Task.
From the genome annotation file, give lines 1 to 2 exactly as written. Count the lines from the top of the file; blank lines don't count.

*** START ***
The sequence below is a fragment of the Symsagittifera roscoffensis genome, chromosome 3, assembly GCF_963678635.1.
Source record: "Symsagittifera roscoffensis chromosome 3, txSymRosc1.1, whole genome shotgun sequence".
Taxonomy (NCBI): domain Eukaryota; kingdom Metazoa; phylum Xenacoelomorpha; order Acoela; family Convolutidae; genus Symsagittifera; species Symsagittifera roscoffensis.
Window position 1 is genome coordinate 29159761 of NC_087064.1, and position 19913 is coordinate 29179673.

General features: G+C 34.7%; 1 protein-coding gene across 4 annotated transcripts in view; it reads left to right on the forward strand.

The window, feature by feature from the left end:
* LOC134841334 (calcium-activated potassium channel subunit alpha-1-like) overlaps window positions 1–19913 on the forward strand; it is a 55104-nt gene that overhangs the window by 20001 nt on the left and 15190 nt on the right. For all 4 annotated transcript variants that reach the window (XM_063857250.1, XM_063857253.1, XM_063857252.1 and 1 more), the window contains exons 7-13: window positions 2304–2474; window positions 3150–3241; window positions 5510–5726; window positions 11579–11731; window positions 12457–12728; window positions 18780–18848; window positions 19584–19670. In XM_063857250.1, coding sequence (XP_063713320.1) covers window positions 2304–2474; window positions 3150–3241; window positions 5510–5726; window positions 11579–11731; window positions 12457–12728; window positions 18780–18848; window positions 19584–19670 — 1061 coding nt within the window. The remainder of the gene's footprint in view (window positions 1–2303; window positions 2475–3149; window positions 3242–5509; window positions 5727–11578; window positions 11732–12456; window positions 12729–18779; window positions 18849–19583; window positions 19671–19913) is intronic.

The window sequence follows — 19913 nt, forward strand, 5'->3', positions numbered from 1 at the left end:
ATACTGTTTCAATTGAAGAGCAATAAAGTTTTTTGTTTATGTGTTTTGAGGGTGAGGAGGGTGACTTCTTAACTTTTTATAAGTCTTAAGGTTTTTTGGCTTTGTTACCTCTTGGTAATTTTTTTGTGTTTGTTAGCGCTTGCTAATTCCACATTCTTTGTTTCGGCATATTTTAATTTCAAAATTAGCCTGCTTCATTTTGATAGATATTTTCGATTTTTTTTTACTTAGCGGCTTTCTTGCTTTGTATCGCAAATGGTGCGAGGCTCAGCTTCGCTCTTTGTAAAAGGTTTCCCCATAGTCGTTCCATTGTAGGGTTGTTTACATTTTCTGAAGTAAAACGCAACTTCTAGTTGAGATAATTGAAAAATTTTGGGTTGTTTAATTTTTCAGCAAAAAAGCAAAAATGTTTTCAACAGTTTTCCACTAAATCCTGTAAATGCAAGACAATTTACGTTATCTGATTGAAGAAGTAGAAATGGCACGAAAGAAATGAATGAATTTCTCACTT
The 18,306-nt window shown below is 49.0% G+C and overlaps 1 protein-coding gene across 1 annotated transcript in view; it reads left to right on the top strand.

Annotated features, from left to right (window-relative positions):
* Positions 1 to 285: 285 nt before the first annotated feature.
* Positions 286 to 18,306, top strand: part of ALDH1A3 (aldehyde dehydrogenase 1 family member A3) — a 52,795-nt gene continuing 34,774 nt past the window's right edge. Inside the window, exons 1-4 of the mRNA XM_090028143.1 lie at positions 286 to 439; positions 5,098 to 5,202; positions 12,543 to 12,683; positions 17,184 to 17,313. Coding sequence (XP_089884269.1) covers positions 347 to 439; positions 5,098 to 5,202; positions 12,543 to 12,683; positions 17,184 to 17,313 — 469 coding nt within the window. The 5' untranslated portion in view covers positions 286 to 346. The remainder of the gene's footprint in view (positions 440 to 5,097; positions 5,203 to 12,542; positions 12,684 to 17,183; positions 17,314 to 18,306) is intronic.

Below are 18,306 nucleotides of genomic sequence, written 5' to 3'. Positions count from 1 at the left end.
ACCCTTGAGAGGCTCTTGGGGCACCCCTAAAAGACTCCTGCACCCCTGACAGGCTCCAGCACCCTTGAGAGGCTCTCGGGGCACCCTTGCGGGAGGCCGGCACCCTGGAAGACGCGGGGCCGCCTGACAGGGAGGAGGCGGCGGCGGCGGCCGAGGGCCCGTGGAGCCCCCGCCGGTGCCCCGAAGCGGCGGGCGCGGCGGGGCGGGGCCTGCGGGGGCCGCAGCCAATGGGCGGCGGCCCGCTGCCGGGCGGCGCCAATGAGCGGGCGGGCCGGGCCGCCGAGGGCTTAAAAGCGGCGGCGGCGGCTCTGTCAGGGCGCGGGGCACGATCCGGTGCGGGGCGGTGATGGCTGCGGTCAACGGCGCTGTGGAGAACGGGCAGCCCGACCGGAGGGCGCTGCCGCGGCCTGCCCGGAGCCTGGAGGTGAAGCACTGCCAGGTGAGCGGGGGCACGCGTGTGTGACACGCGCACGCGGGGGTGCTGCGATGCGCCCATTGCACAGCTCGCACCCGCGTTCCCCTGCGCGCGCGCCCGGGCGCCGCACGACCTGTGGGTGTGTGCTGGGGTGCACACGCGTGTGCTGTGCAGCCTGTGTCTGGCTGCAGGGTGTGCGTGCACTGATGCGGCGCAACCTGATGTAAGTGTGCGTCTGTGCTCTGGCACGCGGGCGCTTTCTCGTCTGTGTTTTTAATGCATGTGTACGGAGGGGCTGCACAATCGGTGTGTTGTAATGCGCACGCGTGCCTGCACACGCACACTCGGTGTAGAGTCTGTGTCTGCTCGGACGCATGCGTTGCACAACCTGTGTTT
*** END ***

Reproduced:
The sequence below is a fragment of the Symsagittifera roscoffensis genome, chromosome 3, assembly GCF_963678635.1.
Source record: "Symsagittifera roscoffensis chromosome 3, txSymRosc1.1, whole genome shotgun sequence".